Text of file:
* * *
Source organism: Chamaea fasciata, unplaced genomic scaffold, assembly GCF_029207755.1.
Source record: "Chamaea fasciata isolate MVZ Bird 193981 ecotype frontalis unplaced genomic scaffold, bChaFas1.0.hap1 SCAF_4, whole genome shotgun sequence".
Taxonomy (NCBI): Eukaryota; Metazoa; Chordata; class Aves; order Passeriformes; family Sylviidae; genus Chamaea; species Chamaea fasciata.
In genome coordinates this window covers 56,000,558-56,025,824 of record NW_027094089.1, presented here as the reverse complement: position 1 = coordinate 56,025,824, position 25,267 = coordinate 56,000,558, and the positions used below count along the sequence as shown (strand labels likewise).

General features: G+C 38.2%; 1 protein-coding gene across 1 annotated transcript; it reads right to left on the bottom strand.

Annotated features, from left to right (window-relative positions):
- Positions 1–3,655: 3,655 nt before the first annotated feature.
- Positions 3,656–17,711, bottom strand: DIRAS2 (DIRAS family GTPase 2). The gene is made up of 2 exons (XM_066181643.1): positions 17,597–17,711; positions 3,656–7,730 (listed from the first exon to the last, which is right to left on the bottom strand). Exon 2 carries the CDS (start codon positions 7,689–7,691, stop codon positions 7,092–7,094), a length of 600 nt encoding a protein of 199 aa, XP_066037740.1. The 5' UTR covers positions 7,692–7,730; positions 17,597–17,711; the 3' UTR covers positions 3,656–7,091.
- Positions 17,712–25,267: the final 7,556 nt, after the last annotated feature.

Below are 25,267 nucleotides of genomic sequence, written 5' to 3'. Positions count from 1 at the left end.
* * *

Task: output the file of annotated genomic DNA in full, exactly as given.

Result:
Source organism: Chamaea fasciata, unplaced genomic scaffold, assembly GCF_029207755.1.
Source record: "Chamaea fasciata isolate MVZ Bird 193981 ecotype frontalis unplaced genomic scaffold, bChaFas1.0.hap1 SCAF_4, whole genome shotgun sequence".
Taxonomy (NCBI): Eukaryota; Metazoa; Chordata; class Aves; order Passeriformes; family Sylviidae; genus Chamaea; species Chamaea fasciata.
In genome coordinates this window covers 56,000,558-56,025,824 of record NW_027094089.1, presented here as the reverse complement: position 1 = coordinate 56,025,824, position 25,267 = coordinate 56,000,558, and the positions used below count along the sequence as shown (strand labels likewise).

General features: G+C 38.2%; 1 protein-coding gene across 1 annotated transcript; it reads right to left on the bottom strand.

Annotated features, from left to right (window-relative positions):
- Positions 1–3,655: 3,655 nt before the first annotated feature.
- Positions 3,656–17,711, bottom strand: DIRAS2 (DIRAS family GTPase 2). The gene is made up of 2 exons (XM_066181643.1): positions 17,597–17,711; positions 3,656–7,730 (listed from the first exon to the last, which is right to left on the bottom strand). Exon 2 carries the CDS (start codon positions 7,689–7,691, stop codon positions 7,092–7,094), a length of 600 nt encoding a protein of 199 aa, XP_066037740.1. The 5' UTR covers positions 7,692–7,730; positions 17,597–17,711; the 3' UTR covers positions 3,656–7,091.
- Positions 17,712–25,267: the final 7,556 nt, after the last annotated feature.

Below are 25,267 nucleotides of genomic sequence, written 5' to 3'. Positions count from 1 at the left end.